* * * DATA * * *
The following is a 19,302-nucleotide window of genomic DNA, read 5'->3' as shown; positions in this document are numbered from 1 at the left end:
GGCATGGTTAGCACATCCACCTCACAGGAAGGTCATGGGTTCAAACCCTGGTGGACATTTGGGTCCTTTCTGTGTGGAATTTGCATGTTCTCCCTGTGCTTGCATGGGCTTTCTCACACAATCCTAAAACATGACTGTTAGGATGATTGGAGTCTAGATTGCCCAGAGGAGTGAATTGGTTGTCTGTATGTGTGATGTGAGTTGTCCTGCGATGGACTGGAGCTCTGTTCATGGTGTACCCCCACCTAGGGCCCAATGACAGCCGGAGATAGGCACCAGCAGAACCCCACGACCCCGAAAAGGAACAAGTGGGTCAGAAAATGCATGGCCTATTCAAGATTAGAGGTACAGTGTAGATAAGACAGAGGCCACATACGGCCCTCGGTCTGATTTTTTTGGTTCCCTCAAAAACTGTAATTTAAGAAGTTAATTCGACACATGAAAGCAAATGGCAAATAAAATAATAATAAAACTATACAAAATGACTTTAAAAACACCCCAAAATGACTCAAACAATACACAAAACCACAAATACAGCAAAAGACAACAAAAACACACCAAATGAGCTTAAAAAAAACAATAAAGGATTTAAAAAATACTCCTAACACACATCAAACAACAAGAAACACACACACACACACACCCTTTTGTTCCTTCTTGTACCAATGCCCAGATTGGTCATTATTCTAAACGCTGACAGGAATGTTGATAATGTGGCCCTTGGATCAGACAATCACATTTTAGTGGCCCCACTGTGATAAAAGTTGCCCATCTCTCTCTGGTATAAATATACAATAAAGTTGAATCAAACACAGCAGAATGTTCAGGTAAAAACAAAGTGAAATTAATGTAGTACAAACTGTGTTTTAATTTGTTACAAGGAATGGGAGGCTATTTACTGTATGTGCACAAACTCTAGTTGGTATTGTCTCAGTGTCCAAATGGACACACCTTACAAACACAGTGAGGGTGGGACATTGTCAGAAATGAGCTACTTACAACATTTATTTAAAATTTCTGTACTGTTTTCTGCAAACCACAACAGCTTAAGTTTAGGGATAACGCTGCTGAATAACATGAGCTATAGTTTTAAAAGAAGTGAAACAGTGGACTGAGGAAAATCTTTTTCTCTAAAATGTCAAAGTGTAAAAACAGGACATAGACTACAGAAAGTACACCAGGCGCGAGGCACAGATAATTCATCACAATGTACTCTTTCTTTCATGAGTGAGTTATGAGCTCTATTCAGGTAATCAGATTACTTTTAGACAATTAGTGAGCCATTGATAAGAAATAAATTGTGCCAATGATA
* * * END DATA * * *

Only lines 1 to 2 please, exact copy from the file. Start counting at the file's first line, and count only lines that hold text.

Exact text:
The following is a 19,302-nucleotide window of genomic DNA, read 5'->3' as shown; positions in this document are numbered from 1 at the left end:
GGCATGGTTAGCACATCCACCTCACAGGAAGGTCATGGGTTCAAACCCTGGTGGACATTTGGGTCCTTTCTGTGTGGAATTTGCATGTTCTCCCTGTGCTTGCATGGGCTTTCTCACACAATCCTAAAACATGACTGTTAGGATGATTGGAGTCTAGATTGCCCAGAGGAGTGAATTGGTTGTCTGTATGTGTGATGTGAGTTGTCCTGCGATGGACTGGAGCTCTGTTCATGGTGTACCCCCACCTAGGGCCCAATGACAGCCGGAGATAGGCACCAGCAGAACCCCACGACCCCGAAAAGGAACAAGTGGGTCAGAAAATGCATGGCCTATTCAAGATTAGAGGTACAGTGTAGATAAGACAGAGGCCACATACGGCCCTCGGTCTGATTTTTTTGGTTCCCTCAAAAACTGTAATTTAAGAAGTTAATTCGACACATGAAAGCAAATGGCAAATAAAATAATAATAAAACTATACAAAATGACTTTAAAAACACCCCAAAATGACTCAAACAATACACAAAACCACAAATACAGCAAAAGACAACAAAAACACACCAAATGAGCTTAAAAAAAACAATAAAGGATTTAAAAAATACTCCTAACACACATCAAACAACAAGAAACACACACACACACACACCCTTTTGTTCCTTCTTGTACCAATGCCCAGATTGGTCATTATTCTAAACGCTGACAGGAATGTTGATAATGTGGCCCTTGGATCAGACAATCACATTTTAGTGGCCCCACTGTGATAAAAGTTGCCCATCTCTCTCTGGTATAAATATACAATAAAGTTGAATCAAACACAGCAGAATGTTCAGGTAAAAACAAAGTGAAATTAATGTAGTACAAACTGTGTTTTAATTTGTTACAAGGAATGGGAGGCTATTTACTGTATGTGCACAAACTCTAGTTGGTATTGTCTCAGTGTCCAAATGGACACACCTTACAAACACAGTGAGGGTGGGACATTGTCAGAAATGAGCTACTTACAACATTTATTTAAAATTTCTGTACTGTTTTCTGCAAACCACAACAGCTTAAGTTTAGGGATAACGCTGCTGAATAACATGAGCTATAGTTTTAAAAGAAGTGAAACAGTGGACTGAGGAAAATCTTTTTCTCTAAAATGTCAAAGTGTAAAAACAGGACATAGACTACAGAAAGTACACCAGGCGCGAGGCACAGATAATTCATCACAATGTACTCTTTCTTTCATGAGTGAGTTATGAGCTCTATTCAGGTAATCAGATTACTTTTAGACAATTAGTGAGCCATTGATAAGAAATAAATTGTGCCAATGATA